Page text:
We’re Wasting an Alligator a Day in Water

THERE I was, washing up before a dinner of boiled beets and baked tofu, minding my own business.

I was visiting some friends in Bolinas, a `60s-throwback town off Highway One north of San Francisco – a town that prides itself on having the most compost piles and pots of kale steaming for dinner per capita.

After a 1971 oil spill, many hippies came to help with the cleanup and never left.

Though their hair has long since gone silver, you still can feel that psychedelic, free-loving vibe in the air – though it could just be the smell of … oregano … wafting out of funky houses.

The 1,200-or-so-person town is unincorporated, meaning no mayor, no parking tickets, no nothing! (It’s rumored one neighbor keeps a wolf as a pet.)

Gaining a majority on the public utility board, these progressive folk decided to control their own water, setting the number of water meters allowed in town at a whopping 580 in total.

In order to move there, you have to secure one of the meters, which can cost upward of $300,000.

My friends, who somehow finagled a lease, fit right in – their bathroom had all the right MDH (modern-day hippie) accoutrements – Tom’s of Maine toothpaste, organic shampoo and a big ring of dirt around the bathtub. My eyes wandered to a sign pinned nicely above the toilet: “If it’s yellow, let it mellow.”

“Mellow?” I thought, “If what’s mellow?”

Finally I figured it out — don’t flush unless it’s dire!Me, not flush? I am from L.A., land of excess, land of Speidi – our toilets flush on their own half of the time.

I flushed anyway, though terrified I would be scolded.

“What’s up with the no-flush rule?” I asked my friends, who were now talking about how they wanted to start keeping bees in the backyard.

“We’re only allowed to use 150 gallons of water per day in Bolinas,” one dude said. “The average household wastes 400 gallons of water a day. We’re not one of those average households.”

“Oh,” I said, wanting to tell him how average his boiled beets were compared to a big fat juicy burger.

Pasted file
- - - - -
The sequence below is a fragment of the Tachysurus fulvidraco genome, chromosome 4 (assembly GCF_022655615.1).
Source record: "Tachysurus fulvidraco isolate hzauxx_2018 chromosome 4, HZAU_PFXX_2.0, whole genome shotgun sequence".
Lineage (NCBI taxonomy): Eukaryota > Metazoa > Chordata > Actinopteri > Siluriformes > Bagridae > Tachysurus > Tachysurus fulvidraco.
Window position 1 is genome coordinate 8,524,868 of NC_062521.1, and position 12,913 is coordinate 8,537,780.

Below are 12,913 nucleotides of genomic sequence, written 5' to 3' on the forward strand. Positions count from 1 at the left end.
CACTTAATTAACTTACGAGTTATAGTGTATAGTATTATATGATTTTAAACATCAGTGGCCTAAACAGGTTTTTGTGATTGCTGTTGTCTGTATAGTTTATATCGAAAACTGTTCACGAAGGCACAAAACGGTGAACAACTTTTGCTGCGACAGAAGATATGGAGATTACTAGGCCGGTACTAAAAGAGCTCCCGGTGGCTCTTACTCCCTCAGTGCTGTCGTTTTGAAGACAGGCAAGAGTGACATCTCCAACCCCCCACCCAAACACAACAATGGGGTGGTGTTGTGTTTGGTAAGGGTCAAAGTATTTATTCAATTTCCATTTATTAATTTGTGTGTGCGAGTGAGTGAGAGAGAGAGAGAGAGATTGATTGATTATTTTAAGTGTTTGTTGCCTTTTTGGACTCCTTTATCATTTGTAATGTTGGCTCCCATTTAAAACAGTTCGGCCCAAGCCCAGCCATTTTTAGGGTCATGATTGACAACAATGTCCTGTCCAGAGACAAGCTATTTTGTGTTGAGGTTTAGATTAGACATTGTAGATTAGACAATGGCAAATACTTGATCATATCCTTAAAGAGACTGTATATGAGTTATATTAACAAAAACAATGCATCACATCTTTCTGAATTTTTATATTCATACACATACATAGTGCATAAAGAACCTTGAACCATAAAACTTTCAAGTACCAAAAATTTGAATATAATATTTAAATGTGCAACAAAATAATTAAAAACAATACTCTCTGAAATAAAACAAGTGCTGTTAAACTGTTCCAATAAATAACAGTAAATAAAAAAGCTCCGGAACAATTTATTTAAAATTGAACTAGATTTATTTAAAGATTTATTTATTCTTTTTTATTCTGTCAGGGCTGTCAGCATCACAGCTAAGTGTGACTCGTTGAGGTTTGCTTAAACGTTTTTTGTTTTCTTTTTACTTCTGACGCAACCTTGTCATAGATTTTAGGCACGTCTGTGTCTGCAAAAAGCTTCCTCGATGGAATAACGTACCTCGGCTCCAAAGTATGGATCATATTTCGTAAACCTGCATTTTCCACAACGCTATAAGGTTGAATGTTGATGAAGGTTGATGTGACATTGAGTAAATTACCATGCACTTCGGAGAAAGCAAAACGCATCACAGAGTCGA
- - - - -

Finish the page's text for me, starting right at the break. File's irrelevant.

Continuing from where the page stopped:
When I got back home, I trolled the Internet for facts about water wastage, still in disbelief. My friends were right: according to the U.S. Geological Survey, each American uses 80-100 gallons per day, with 5-7 gallons gone with each toilet flush and 1-2 gallons wasted by brushing teeth with the water running.

Using my 5th-grade level math skills, I deduced that if 1 gallon weighs 8.35 pounds, then the amount of water we each waste per day weighs about 835 pounds – roughly the size of an adult alligator.

I waste an alligator a day! Some days, I may even waste a whole polar bear at 1,100 pounds! I waste zoos full of water!

There, I said it. I feel better already.

I’ve let the faucet run while I brush my teeth, waited to jump in the shower until it’s piping hot, hosed off the patio when I couldn’t find the broom – with water that’s traveled hundreds of miles to get to me. You’d think living on one of the most hydrologically altered land masses would have taught me a thing or two about water conservation.

I’ve seen “Chinatown.” I know the California water supply has a controversial history of its own. I get that.

But never did I think I’d be playing out a real-life Water War of my own.

I decided enough was enough – it was time to become a reformed water waster. I admit it’s been a daily struggle. Sometimes, I still watch the sprinklers going off around town and secretly enjoy it. Thankfully, I’ve compiled a list of tenets I now obey to the utmost. I recommend starting with one or two of the following for you beginners out there:

1. Boycott all water sports, including frozen water sports, like ice skating.

2. Don’t grow anything, no matter how small the plant is. Grass? Forget about it. Style your yard instead with the Sahara in mind. Buy a porcelain camel to warm up the place if you must.

3. Stop bathing. Or, use other people’s showers so as not to feel guilty about using your own.

4. Drink more soda. Next time you’re thinking about an ice cold glass of water, choose Dr. Pepper instead. Help commerce.

5. Don’t go anywhere hot, which might produce thirst.

6. Don’t go any place with the word “water” in it. Raging Waters? No!

7. Don’t even think about luxuriating in water. Starting now!

Though not approved by the MWD or the FDA, these tips are guaranteed to save water.*


Originally published in the Pasadena Star News on July 2, 2010

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